And then there's your own attempt at self-definition. At boundaries.
And then there's a marriage to maintain. Friendships. That book that's been beckoning to you for months.
The funny thing is that when you think you cannot go on, you do. And then you get a break, and you miss them. Miss them? Yes. You miss the egregious Hansel trail of gross crumbs that leads all ants to your living room. You miss the sticky hands that clutch you tight and whisper "Thank you" amidst snotty tears. You don't miss flushed toilets, but you do miss the silliness of naked runners and dog houses and spy-like sprites who have been cloistered in your closet forever even though you'd checked there and still changed into pajamas.
Today I taught one to make pie. I cleaned up and enjoyed a wonderful client. I taught one how to GooGone a gummy blade, and I raked compost over my to-be vegetable garden. I vacuumed and wrote a grocery list and finally screamed "I cannot hear about this poem ONE MORE TIME." I filled out forms and fed the cat and washed dishes and thought about how hard it's been for me lately, to own and share all this shit. For it does seem mundane and dull. But it's also real, and sometimes I cannot fathom how we'll get them to college. It's so many years away.
But then I panic. It's so few years away. And then they may need to snuggle but they probably won't want to. And they'll still leave trails of crumbs but be attitudey about cleaning up. And they won't need me to teach them about GooGone, and they might not laugh over dumb jokes that are funny simply because of the potty humor element. They may not hear me when I try to teach. "Exposing yourself is a crime," boys. "Really?" they said. As if they would ever do that but also, god, don't leave anything to chance. #boys
Last week, the dental hygienist who takes such good care of me and for whom I feel true affection was racist, classist, and trans-phobic, all in one cleaning! Her efficiency! I was so taken aback. And so sad. The only thing I managed to rebut, in between her scraping my stains and gums clean, was by saying I believed it was exceedingly rare for men to pretend to be trans in order to take advantage of women in female restrooms.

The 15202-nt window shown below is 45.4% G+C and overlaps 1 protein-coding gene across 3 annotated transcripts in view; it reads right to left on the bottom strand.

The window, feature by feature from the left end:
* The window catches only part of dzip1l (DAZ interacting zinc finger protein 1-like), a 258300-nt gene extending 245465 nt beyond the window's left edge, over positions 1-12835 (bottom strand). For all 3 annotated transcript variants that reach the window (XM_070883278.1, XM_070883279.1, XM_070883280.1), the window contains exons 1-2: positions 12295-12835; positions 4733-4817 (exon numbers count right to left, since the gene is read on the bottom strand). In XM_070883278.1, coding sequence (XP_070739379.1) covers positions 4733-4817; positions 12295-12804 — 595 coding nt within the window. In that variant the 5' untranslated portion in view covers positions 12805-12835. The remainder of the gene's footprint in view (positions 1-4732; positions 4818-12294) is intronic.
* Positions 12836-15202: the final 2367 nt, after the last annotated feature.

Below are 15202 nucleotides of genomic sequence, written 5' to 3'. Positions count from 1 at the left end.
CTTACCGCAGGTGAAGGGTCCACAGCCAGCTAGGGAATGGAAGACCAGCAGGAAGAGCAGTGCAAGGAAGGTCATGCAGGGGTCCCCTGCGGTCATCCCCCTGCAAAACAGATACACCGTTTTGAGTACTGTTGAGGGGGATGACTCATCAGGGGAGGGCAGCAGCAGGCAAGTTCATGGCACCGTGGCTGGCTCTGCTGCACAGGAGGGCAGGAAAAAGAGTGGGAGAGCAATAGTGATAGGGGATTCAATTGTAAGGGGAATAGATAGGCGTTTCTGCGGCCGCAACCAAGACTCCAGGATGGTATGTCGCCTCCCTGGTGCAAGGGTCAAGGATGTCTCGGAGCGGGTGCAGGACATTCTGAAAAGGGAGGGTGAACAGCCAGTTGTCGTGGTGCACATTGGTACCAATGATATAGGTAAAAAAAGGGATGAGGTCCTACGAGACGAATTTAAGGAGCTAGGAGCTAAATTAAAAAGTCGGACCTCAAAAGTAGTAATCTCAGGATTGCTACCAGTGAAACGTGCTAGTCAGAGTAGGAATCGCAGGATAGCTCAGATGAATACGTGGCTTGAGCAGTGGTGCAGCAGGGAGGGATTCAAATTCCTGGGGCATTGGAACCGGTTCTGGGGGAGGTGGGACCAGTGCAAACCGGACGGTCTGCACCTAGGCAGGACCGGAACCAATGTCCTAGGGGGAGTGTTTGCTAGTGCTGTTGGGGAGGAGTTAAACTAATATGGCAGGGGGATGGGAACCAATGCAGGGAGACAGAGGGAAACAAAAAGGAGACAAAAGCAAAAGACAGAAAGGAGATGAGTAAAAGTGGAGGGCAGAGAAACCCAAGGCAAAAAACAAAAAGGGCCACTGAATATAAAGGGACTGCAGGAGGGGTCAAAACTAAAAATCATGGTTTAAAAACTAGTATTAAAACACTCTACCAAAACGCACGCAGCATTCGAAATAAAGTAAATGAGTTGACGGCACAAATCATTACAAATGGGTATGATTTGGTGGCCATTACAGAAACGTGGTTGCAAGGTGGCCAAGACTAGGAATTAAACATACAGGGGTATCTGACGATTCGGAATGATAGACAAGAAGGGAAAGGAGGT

The man "who exposed himself in the women's restroom...well, you know, he was black" comment as well as the "a janitor at the college. You have to wonder who takes a job like that. Maybe mental illness?" commentary did not sit well with me. But as with so much in parenting, we are ill-trained to immediately and effectively respond to such statements.
I wrote a letter to this dear woman. I hope that she hears me, or least doesn't shut me out. I hope she might see that exposing oneself has zero to do with skin color. And that many people work the jobs they can get to take care of their families. And that maybe her own fears -for her children, herself, her world- are actually at the heart of these biased, ugly statements. Not race. Not class. Not mental status.
It seemed germane tonight, round about bathtime and snotty tears about poetry and jesus h christ the end of the weekend, to mention that exposing oneself is a crime and that standing up for what you believe to be inclusive and fair is the best path forward even when it's scary because the recipient is a lovely middle-aged woman who really loves her children and fears for their welfare, as we all do for ours.